Roberto Alagna, a tenor, was booed off the stage during a performance of Aida at La Scala opera house in Milan in 2006.

The Los Angeles Time reported audience reaction in April 2009 after the Polish pianist Krystian Zimerman criticized American foreign policy from the Concert Hall stage:

“About 30 or 40 people in the audience walked out, some shouting obscenities. Others remained but booed or yelled for him to shut up and play the piano.”

There is a very curious and almost sadistic lust for blood that overcomes the concert listener.”  Glenn Gould

The tension between audiences and performers is not restricted to the worlds of classical and art music.

“During various shows by bands and performance artists, there have been audience members who threw things, who yelled loudly to try and disrupt the proceedings, who beat on chairs – in fact, a friend of mine actually had a student’s desk thrown at him on stage by a drunken fool during a concert. I have seen performers pulled, unwittingly, into crowds that seemed to have no respect for their well-being,” said Dee.

Mario, a bartender at the Silver Lake Lounge on Sunset Blvd in Los Angeles has seen people talk right through entire acoustic performances. “People just don’t care,” he said. A sign in the doorway of the lounge reads, “Please don’t chit chat during acoustic performances.” People ignore it.

Jerry Scott, first place winner in the Finger Style Guitar competition in the 2009 Topanga Banjo Fiddle Contest knows how to handle unruly audiences.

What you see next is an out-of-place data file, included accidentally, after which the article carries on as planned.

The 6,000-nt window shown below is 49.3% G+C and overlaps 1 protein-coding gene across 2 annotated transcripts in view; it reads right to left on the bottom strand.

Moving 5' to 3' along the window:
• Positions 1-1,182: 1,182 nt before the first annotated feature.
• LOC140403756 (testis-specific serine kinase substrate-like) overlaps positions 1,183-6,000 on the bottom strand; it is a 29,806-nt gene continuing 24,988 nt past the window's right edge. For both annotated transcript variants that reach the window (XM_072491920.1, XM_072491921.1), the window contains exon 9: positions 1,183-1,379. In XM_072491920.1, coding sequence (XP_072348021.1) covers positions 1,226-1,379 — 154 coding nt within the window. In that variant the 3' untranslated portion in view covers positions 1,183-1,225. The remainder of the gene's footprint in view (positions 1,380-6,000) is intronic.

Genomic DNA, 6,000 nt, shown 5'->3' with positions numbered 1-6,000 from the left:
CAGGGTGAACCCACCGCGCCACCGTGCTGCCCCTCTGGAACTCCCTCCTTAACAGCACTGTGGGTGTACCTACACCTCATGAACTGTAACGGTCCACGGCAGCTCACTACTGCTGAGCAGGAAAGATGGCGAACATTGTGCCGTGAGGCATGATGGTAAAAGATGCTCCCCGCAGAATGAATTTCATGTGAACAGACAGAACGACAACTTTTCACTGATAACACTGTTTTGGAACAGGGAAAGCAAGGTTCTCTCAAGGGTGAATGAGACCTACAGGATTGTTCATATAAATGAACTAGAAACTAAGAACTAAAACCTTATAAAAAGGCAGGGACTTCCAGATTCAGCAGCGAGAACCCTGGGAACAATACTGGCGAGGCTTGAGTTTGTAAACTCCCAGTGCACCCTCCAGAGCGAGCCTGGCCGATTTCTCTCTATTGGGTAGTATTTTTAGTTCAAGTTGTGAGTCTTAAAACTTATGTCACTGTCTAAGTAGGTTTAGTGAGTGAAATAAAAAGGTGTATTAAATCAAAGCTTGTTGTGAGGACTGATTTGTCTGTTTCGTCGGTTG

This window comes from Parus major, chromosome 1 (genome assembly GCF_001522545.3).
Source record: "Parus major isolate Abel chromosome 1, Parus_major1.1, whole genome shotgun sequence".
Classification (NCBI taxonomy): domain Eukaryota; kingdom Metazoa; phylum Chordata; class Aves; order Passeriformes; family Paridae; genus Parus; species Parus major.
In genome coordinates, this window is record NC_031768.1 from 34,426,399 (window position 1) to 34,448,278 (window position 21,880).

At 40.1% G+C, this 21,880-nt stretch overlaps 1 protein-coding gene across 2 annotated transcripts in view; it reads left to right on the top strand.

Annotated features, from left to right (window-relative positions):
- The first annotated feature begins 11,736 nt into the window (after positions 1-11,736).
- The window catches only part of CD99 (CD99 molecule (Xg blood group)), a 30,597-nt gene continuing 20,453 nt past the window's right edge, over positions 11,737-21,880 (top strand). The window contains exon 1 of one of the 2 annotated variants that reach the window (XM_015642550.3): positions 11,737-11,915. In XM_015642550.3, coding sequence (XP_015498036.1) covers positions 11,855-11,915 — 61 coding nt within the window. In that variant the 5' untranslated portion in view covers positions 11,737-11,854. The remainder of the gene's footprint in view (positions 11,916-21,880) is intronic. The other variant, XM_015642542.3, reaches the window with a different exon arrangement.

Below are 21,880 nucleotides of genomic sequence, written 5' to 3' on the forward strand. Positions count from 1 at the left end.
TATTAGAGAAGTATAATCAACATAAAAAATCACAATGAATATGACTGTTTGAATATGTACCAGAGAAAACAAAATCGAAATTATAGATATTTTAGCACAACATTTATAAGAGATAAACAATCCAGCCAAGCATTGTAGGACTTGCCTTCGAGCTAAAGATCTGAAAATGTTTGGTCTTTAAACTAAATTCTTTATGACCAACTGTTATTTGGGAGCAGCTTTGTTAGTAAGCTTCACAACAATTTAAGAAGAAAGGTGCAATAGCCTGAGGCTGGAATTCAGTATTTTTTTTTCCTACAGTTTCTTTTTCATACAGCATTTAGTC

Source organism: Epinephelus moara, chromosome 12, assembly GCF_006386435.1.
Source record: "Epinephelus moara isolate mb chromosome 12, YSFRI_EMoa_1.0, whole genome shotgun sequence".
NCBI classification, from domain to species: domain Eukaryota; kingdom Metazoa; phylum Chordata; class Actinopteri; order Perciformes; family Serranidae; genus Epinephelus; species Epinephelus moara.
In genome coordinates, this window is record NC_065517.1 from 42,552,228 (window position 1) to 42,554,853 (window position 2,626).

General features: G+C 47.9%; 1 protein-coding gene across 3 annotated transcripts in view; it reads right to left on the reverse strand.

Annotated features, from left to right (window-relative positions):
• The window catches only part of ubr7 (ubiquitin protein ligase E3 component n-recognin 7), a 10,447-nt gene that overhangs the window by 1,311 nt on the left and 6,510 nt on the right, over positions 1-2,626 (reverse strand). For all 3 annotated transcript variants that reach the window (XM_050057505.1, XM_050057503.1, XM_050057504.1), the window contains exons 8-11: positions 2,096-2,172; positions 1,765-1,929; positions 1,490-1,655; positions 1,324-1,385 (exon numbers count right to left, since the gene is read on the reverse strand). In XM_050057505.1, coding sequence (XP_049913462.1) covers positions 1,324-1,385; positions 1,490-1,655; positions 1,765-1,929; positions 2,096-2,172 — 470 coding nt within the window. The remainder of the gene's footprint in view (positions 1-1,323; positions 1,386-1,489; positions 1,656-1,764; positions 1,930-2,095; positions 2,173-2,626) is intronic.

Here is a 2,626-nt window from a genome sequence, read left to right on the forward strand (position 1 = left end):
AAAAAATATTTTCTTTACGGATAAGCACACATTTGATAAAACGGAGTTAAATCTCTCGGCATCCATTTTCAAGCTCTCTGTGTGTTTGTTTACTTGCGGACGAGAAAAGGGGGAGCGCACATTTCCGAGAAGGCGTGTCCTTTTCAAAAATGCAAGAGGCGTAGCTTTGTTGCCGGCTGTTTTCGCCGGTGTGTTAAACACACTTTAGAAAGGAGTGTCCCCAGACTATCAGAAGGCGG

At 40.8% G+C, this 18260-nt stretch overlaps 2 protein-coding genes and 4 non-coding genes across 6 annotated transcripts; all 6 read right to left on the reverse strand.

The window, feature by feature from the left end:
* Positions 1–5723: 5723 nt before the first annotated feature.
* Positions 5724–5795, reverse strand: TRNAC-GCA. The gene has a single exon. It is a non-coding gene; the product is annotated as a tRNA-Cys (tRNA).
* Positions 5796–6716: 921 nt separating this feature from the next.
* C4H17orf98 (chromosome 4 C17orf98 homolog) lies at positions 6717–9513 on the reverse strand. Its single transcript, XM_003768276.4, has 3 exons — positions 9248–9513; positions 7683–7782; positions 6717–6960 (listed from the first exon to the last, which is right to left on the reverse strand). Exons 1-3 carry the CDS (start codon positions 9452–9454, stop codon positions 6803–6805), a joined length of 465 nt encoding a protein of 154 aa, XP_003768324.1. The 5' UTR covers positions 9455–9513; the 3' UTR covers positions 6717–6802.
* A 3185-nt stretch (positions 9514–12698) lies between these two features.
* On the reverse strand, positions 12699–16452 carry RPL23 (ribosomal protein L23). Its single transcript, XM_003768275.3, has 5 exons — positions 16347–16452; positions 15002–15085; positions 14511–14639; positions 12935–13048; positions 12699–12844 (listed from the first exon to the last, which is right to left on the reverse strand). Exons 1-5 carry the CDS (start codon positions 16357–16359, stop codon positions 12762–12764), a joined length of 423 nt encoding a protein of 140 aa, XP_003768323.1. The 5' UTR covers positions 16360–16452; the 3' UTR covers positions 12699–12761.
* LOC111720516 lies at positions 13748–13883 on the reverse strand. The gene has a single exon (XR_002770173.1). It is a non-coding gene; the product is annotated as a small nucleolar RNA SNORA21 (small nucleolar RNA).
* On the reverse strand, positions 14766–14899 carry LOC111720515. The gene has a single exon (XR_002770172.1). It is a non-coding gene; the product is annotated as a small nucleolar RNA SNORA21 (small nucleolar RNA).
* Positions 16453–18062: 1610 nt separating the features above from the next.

Jerry Scott

“I’ve cut a few gigs short because of audience noise levels. My dream is to perform for an attentive, focused, quiet audience who I can take along with me on my musical journeys,” he said.

Christine Gengaro takes a practical approach to the reality of audience noise.

“I hear the noise, but unless it’s ridiculously loud, it doesn’t distract me. I always tell my students to try practicing now and then with other background noise. It helps hone concentration. And if you’ve ever played an open mic night, you know that you’re going to be competing with waitresses taking orders, and drunk people being rowdy, and other noises. You have to be able to keep focus among those things.”

Audience members, however, are resourceful when it comes to finding ways to interfere with performances.

“People come up to me mid-song and start talking, which of course is a huge disruption,” said Scott.

“I earnestly believe that recording is the best means to experience music,” said Dee.

“I know what I am getting into when I agree to go to a performance. I have no room to really complain. Recently I promised a friend that I will attend his live performance. This will be the second live performance I have attended this year. Hopefully it will be the last.”


Read Nailing Shut the Coughin’: GPAADAK as the First Step to Improving the Musical Experience by Jet Dee.

Explore Christine Gengaro’s insightful essays at Tales from a Whales Belly.

Visit Jerry Scott’s website and listen to his original recordings.

Watch the Calder Quartet perform Mozart’s “Dissonance” Quartet K.465 and other beautiful music.

To learn more about Glenn Gould, visit Glenn Gould: Variations on an Artist, a website maintained by the Canadian Broadcasting Corporation.




  • Mike Martinez said:

    I love this story!

  • Charlotte K said:

    Oh yes, I experience these kinds of behaviors at concerts all the time. Sometimes I wonder if people save their sneezes & coughs for the concert halls.

    However, I was so surprised this past Christmas when I went to see the Boston Ballet’s Nutcracker. A full house in a very large venue, full of small children, at the height of flu season, and the performance was so utterly captivating that there was barely a noise from the audience other than wild applause and gasps of pleasure. This in a house FULL of children, mind you.